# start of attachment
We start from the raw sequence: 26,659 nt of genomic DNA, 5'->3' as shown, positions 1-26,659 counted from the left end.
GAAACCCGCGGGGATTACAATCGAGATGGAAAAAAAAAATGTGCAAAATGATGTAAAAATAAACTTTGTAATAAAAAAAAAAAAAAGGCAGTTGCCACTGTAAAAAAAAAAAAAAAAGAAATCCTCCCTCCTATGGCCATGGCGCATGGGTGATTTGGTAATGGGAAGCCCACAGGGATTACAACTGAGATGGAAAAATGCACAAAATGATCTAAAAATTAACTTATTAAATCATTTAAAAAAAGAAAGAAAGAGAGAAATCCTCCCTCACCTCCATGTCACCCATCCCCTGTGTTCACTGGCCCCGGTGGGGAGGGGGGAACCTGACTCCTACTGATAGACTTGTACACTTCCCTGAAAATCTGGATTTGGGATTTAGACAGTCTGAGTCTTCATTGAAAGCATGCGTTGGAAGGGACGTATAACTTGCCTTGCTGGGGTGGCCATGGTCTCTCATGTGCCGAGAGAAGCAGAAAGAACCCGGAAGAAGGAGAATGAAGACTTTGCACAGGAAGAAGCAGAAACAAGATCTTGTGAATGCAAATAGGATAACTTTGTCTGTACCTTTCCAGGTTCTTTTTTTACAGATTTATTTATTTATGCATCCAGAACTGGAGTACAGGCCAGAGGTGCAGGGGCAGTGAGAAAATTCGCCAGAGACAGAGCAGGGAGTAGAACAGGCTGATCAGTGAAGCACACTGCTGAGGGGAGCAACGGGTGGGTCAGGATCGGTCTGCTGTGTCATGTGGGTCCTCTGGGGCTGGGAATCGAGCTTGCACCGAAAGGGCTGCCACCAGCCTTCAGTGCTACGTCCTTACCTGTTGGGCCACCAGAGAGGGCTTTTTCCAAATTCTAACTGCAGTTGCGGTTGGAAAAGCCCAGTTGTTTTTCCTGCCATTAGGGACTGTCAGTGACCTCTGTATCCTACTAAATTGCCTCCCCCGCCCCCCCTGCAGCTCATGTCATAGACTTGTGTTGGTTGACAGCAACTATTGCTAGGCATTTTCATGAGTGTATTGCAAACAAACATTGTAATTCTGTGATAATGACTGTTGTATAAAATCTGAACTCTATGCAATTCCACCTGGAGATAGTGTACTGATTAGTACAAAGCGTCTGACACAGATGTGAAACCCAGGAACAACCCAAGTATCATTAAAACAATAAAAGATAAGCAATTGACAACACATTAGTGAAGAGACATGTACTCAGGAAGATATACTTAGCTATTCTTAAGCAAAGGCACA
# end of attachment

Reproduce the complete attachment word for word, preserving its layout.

We start from the raw sequence: 26,659 nt of genomic DNA, 5'->3' as shown, positions 1-26,659 counted from the left end.
GAAACCCGCGGGGATTACAATCGAGATGGAAAAAAAAAATGTGCAAAATGATGTAAAAATAAACTTTGTAATAAAAAAAAAAAAAAGGCAGTTGCCACTGTAAAAAAAAAAAAAAAAGAAATCCTCCCTCCTATGGCCATGGCGCATGGGTGATTTGGTAATGGGAAGCCCACAGGGATTACAACTGAGATGGAAAAATGCACAAAATGATCTAAAAATTAACTTATTAAATCATTTAAAAAAAGAAAGAAAGAGAGAAATCCTCCCTCACCTCCATGTCACCCATCCCCTGTGTTCACTGGCCCCGGTGGGGAGGGGGGAACCTGACTCCTACTGATAGACTTGTACACTTCCCTGAAAATCTGGATTTGGGATTTAGACAGTCTGAGTCTTCATTGAAAGCATGCGTTGGAAGGGACGTATAACTTGCCTTGCTGGGGTGGCCATGGTCTCTCATGTGCCGAGAGAAGCAGAAAGAACCCGGAAGAAGGAGAATGAAGACTTTGCACAGGAAGAAGCAGAAACAAGATCTTGTGAATGCAAATAGGATAACTTTGTCTGTACCTTTCCAGGTTCTTTTTTTACAGATTTATTTATTTATGCATCCAGAACTGGAGTACAGGCCAGAGGTGCAGGGGCAGTGAGAAAATTCGCCAGAGACAGAGCAGGGAGTAGAACAGGCTGATCAGTGAAGCACACTGCTGAGGGGAGCAACGGGTGGGTCAGGATCGGTCTGCTGTGTCATGTGGGTCCTCTGGGGCTGGGAATCGAGCTTGCACCGAAAGGGCTGCCACCAGCCTTCAGTGCTACGTCCTTACCTGTTGGGCCACCAGAGAGGGCTTTTTCCAAATTCTAACTGCAGTTGCGGTTGGAAAAGCCCAGTTGTTTTTCCTGCCATTAGGGACTGTCAGTGACCTCTGTATCCTACTAAATTGCCTCCCCCGCCCCCCCTGCAGCTCATGTCATAGACTTGTGTTGGTTGACAGCAACTATTGCTAGGCATTTTCATGAGTGTATTGCAAACAAACATTGTAATTCTGTGATAATGACTGTTGTATAAAATCTGAACTCTATGCAATTCCACCTGGAGATAGTGTACTGATTAGTACAAAGCGTCTGACACAGATGTGAAACCCAGGAACAACCCAAGTATCATTAAAACAATAAAAGATAAGCAATTGACAACACATTAGTGAAGAGACATGTACTCAGGAAGATATACTTAGCTATTCTTAAGCAAAGGCACA